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World Bank’s IFC to Increase Lending to Portuguese-Speaking African Countries 

World Bank’s IFC to Increase Lending to Portuguese-Speaking African Countries 

The International Finance Corporation, an institution of the World Bank, wants to increase the volume of financing in Portuguese-speaking countries as part of the institution’s commitment to projects on the African continent, said the vice-president of the institution.

In an interview with Lusa, Sérgio Pimenta explained that “Africa is a priority for the International Finance Corporation (IFC), particularly in Portuguese-speaking countries, where there is still a small client portfolio”.

Sérgio Pimenta attended the summit of the Community of Portuguese-Language Countries (CPLP), held last week in Sao Tome and Príncipe, to talk to partners and promote the organisation, which only works with the private sector, unlike the World Bank, which supports public projects.

Most of the projects financed are in Mozambique

The IFC already has an office in Mozambique, opened an office in Angola four years ago and has had a new liaison point in Cabo Verde since the beginning of the year.

“In recent years, we have invested more than $4 billion (€3.7 billion) in Portuguese-speaking countries in Africa, and to that, we add almost $1 billion (€920 million) in short-term lines,” he explained.

Most of the projects financed are in Mozambique and, to a lesser extent, Angola, “but this year, for example, we made our first long-term investments in Cabo Verde, and I’m very excited to see that, in both Sao Tome and Príncipe and Guinea-Bissau, we now have opportunities that I think will materialise in the coming months,” said Sérgio Pimenta.

“The International Finance Corporation is the World Bank Group institution that supports the development of the private sector. We are a legally separate entity, we have our own balance sheet, we raise our own financial resources on the market, and we invest these financial resources in private sector companies in developing countries,” he summarised, noting that the organisation also provides support and advice to companies or governments on investment or management projects.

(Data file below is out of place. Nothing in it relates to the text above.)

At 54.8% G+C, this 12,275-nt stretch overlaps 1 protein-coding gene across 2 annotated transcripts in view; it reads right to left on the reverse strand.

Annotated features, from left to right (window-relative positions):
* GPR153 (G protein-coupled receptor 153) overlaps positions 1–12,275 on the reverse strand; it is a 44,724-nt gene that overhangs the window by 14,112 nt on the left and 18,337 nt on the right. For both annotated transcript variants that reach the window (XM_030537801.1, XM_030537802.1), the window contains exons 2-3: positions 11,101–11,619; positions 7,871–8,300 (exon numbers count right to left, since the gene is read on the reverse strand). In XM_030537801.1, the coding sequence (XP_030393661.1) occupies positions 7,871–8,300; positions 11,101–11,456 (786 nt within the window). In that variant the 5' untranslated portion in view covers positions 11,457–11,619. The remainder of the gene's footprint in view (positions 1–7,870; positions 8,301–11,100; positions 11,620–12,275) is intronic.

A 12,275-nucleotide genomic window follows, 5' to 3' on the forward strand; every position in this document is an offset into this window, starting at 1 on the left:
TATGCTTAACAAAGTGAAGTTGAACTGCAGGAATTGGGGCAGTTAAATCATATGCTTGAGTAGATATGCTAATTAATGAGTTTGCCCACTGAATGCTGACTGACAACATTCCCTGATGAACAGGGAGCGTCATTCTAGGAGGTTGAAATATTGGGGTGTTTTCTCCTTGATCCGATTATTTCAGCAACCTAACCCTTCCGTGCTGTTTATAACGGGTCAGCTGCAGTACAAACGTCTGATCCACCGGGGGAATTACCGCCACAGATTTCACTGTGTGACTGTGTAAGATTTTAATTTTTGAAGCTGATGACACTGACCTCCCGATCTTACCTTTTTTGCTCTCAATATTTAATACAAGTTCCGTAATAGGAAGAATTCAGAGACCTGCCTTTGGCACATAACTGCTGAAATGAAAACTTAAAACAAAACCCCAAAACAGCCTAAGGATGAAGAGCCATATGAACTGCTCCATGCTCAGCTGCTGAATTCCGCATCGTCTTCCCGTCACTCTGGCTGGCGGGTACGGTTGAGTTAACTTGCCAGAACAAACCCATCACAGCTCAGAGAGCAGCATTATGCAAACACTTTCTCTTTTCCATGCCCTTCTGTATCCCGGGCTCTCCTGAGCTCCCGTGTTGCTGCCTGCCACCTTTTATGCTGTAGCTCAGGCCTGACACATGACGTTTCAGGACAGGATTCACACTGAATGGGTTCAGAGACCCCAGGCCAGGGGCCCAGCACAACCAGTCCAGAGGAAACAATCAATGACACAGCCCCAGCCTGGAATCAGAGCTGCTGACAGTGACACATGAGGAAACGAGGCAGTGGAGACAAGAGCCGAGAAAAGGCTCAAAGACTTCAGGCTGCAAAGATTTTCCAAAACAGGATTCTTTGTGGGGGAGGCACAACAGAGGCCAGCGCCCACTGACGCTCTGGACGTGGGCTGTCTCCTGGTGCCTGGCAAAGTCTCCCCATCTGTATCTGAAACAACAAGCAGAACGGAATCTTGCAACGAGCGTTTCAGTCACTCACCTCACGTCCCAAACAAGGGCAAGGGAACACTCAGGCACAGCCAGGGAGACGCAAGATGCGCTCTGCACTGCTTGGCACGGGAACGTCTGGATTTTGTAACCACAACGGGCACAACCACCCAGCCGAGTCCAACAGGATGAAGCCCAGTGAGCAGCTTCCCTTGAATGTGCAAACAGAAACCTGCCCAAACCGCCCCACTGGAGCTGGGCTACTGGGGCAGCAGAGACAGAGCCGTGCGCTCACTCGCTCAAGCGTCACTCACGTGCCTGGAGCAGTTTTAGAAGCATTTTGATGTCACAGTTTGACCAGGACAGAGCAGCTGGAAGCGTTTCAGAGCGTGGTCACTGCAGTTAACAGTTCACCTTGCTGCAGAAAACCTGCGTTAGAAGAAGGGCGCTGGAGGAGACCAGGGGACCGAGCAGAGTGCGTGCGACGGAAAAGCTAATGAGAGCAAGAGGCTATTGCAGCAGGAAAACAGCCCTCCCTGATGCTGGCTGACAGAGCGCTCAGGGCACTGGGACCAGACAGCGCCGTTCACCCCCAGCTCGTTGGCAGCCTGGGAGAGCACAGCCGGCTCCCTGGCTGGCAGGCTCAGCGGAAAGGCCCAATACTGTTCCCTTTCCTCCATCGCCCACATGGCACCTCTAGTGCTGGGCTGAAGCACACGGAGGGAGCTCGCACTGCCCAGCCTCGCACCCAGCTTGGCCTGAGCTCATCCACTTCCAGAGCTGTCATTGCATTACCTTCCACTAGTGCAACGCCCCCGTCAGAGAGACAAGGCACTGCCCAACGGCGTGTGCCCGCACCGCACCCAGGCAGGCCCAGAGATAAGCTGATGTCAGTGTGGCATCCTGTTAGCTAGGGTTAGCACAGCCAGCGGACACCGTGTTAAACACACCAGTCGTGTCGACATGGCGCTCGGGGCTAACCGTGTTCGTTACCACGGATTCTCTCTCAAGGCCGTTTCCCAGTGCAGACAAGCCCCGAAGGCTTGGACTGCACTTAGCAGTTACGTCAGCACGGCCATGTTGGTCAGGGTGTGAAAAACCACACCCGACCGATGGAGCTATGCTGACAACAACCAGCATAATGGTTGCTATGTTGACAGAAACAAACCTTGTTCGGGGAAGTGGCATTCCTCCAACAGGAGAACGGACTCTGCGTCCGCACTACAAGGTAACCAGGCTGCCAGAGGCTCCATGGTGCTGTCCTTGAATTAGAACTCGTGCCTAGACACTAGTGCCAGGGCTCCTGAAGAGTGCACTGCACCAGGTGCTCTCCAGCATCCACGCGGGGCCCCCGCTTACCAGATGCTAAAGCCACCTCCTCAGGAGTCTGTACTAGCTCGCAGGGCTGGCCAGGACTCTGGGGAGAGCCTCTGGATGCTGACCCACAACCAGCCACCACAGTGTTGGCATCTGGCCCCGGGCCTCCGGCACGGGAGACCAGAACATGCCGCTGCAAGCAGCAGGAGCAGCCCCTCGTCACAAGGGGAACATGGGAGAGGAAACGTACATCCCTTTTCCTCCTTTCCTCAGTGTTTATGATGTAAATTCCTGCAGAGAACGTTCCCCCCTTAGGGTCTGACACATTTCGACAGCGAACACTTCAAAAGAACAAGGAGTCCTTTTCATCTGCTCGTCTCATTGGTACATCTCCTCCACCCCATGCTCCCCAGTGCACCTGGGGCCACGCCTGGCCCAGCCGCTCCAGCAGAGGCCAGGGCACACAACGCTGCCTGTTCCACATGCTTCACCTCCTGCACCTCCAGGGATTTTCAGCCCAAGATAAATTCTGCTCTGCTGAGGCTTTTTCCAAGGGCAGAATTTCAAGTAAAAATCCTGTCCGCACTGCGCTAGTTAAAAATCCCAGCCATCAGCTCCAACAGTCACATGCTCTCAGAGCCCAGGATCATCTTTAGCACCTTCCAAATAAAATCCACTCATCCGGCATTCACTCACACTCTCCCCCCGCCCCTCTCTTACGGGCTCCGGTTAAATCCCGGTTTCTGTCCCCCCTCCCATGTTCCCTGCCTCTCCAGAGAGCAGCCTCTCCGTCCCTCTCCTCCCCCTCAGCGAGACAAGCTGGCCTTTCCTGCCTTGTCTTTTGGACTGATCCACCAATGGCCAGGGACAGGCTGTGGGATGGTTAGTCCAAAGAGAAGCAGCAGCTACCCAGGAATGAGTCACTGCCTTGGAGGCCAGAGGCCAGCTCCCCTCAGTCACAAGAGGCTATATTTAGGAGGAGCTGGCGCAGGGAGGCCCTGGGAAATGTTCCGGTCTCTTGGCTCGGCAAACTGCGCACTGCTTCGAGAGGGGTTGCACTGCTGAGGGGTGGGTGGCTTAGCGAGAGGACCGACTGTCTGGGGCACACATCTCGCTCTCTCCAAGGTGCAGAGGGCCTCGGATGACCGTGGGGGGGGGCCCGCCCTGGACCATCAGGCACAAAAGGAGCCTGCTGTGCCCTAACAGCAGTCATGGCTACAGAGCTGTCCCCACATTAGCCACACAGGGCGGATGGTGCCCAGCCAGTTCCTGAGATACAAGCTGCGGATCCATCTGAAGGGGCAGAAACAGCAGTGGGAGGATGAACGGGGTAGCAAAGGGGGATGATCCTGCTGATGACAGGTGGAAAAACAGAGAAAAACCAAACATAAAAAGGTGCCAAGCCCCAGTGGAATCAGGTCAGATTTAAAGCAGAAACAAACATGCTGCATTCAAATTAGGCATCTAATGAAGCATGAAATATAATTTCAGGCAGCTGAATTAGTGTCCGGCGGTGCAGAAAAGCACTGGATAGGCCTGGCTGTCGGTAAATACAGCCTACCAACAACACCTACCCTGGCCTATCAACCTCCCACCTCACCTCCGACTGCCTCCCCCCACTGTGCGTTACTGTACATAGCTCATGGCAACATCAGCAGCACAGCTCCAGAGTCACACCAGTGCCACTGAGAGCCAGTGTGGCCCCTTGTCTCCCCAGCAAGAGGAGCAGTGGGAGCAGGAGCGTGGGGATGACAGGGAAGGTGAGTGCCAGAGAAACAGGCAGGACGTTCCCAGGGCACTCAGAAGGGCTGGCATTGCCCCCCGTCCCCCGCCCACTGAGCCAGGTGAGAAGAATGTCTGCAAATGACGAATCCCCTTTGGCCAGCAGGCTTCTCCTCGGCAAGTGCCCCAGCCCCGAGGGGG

“In the financial year just ended, we provided record funding in Africa, with more than $11 billion (€10.2 billion),” a figure “never reached before,” he said, emphasising that in many cases, these projects are in smaller countries where this funding is decisive.

Companies with candidate projects or banks that need to top up third-party loans can access the funding. The IFC also leverages partnerships with development institutions.

But Sérgio Pimenta emphasises that one of the institution’s main focuses is to identify weaknesses and look for financing solutions: “We see a problem, we see a development issue that hasn’t been resolved, and we say ‘OK’, how do we find a solution?”.

An example of this was what was done during the pandemic when the IFC supported the production of vaccines in African companies as part of the international organisations’ priorities for the continent.

“I’d rather invest in Africa than in another continent,” said Sérgio Pimenta, who also praised the project for a continental free trade area.

This project “will completely change the continent’s business fabric”, admitting that the project will “take some time”, as is the case in other parts of the world.

“What I find interesting is that it’s primarily a political project, but then it’s also an economic project, and it’s a project that African companies are really subscribing to much more strongly than previously thought,” he said.

For the free trade area to materialise, internal procedures, transport and logistics need to be resolved.

“This all has to be simplified,” he said, considering that African companies are increasingly investing in an “intra-African dimension”.

Regarding countries like Angola or Equatorial Guinea, whose economies are very dependent on oil exploitation, Sérgio Pimenta considered that “diversifying the economy is what brings resilience” to countries in the face of crises.

“It’s important to have that resilience. It’s important to have this diversification now,” which must be articulated on a regional scale on the continent.

“One of the themes we are very much encouraging is what we call regional value chains,” seeking to transform the raw materials collected not necessarily in the country of origin but at the regional level.

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The aim is to keep part of the value chain associated with the exploitation of commodities in each region.

The CPLP includes Angola, Brazil, Cape Verde, Guinea-Bissau, Equatorial Guinea, Mozambique, Portugal, São Tomé and Príncipe and Timor-Leste.




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